Former Nairobi Governor Mike Sonko Friday June 24 suffered a setback after the High Court in Mombasa declined to issue four interim orders among them restraining the electoral agency from publishing in the Kenya Gazette candidates for the position of Governor Mombasa county.
In declining to issue the orders on Friday evening, Justice Olga Sewe ruled that the orders will have far reaching implications and will mean the court will have made a decision without hearing the respondents.
“Justice requires the application and the petition be canvassed expeditiously… I decline to issue the orders pending a response by the respondents,” ruled Justice Sewe.
Justice Sewe further directed that the case file be forwarded to Chief Justice Martha Koome to empanel a bench of judges to hear the case as it raises substantial issues of law.
Mr Sonko also wanted the court to issue an order restraining the Independent Electoral and Boundaries Commission (IEBC) from printing ballot papers in respect of the candidates for the Governor’s position in Mombasa.
He also sought for an order restraining Wiper party from nominating any other candidate for the of Governor Mombasa county other than himself.
Mr Sonko also wanted an order issued compelling IEBC to furnish the court with copies of degree certificates as submitted by county returning officers in respect of each candidate across the country for the position of Governor for the General Election for the purposes of the case.
Through his lawyers, Mr Sonko argued that the electoral agency is in the process of publishing in the Kenya Gazette names of candidates to contest for the seat of Mombasa Governor, thereafter printing of the ballot papers shall be undertaken without his name.
Lawyer Wilfred Nyamu said that the threat of the electoral agency printing ballot papers is real since it is known that once the nomination process is over, it is presumed that printing of ballot papers will happen.
Mr Nyamu told Justice Sewe that people of Mombasa ought to be allowed to freely choose their representatives.
“It is in the interest of Mombasa people to have the petitioner on the ballot unless lawfully restrained,” said Mr Nyamu.
He said that the order in which they want IEBC to furnish the court with copies of degree certificates submitted to county retuning officers in respect of each candidate across the country for the position of Governor is meant to determine whether there was discrimination against Mr Sonko.
The court was further told that it has jurisdiction to grant the interim orders being sought by Sonko pending hearing and determination of his application.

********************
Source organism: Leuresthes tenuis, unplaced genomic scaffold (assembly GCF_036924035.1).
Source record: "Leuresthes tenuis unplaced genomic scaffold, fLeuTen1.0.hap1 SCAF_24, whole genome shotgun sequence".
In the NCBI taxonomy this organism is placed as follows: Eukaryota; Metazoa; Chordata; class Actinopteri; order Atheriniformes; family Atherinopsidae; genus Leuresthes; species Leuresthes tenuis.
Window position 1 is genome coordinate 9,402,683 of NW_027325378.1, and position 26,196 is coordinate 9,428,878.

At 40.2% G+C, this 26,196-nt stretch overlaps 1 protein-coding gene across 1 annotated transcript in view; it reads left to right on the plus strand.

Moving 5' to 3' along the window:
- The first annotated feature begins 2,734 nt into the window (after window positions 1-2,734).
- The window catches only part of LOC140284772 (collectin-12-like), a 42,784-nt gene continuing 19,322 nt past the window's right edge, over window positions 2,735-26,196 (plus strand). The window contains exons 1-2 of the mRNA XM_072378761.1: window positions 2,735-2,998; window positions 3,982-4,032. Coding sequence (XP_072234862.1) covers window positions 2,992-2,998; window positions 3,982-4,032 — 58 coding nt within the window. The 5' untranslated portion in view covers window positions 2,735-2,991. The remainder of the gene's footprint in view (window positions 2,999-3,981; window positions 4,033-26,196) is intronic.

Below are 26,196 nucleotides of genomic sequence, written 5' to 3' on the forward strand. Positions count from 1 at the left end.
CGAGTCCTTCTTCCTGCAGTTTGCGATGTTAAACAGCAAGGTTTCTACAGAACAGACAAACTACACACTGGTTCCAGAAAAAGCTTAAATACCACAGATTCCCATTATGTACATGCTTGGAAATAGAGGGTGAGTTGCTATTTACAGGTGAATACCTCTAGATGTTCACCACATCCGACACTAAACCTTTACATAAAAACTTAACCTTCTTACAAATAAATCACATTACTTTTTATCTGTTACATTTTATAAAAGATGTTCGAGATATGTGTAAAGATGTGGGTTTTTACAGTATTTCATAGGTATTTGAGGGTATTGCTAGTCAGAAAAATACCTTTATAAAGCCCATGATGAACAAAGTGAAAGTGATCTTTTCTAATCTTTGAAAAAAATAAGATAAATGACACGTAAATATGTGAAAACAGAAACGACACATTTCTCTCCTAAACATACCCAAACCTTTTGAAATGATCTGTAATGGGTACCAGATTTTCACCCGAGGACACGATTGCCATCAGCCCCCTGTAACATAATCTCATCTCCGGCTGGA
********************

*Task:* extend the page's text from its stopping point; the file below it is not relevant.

Through lawyer Edwin Mukele, the electoral agency told the court that people of Mombasa have a right to have elected representatives and that their interest is more than that of Mr Sonko.
“That is why, Wiper party was allowed to nominate a candidate, the interest of the petitioner does not override those of the people of Mombasa,” said Mr Mukele.
Mr Mukele said that if the conservatory orders are granted, they will be prejudicial to the respondents noting that what is being challenged does not relate to other Governor candidates but that of Mombasa.
According to IEBC, nothing had been tabled in court to show proof of printing of ballot papers or gazettement of the candidates and that if there would be such exercise, the public would be notified.
“If the orders sought are granted, they have the effect of impacting on those who are not in the proceedings,” argued Mr Mukele.
Mr Mukele sought to be granted ten days to file a response to Mr Sonko’s case and urged the court to restrain itself from granting ‘such drastic’ orders.
In his main petition, Mr Sonko wants a decision by the electoral agency’s Mombasa county retuning officer Swalha Ibrahim and its Dispute Resolution Committee disqualifying him as a candidate for position of Governor Mombasa quashed.
Mr Sonko also wants an order issued against Wiper Democratic Movement party from nominating any other candidate for the position other than himself.
He says that the Dispute Resolution Committee (DRC), by upholding the decision of Ms Ibrahim that his degree and its certified copy were issued out of time while it was admitted that he had appeared before the county retuning officer within the stipulated time violated the constitution.
Mr Sonko says that failure by the county returning officer to receive his original degree certificate and its certified copy was intentional created to delay its submission past the timelines indicated.
Justice Sewe has ordered the respondents to file their responses to Mr Sonko’s application by Tuesday next week.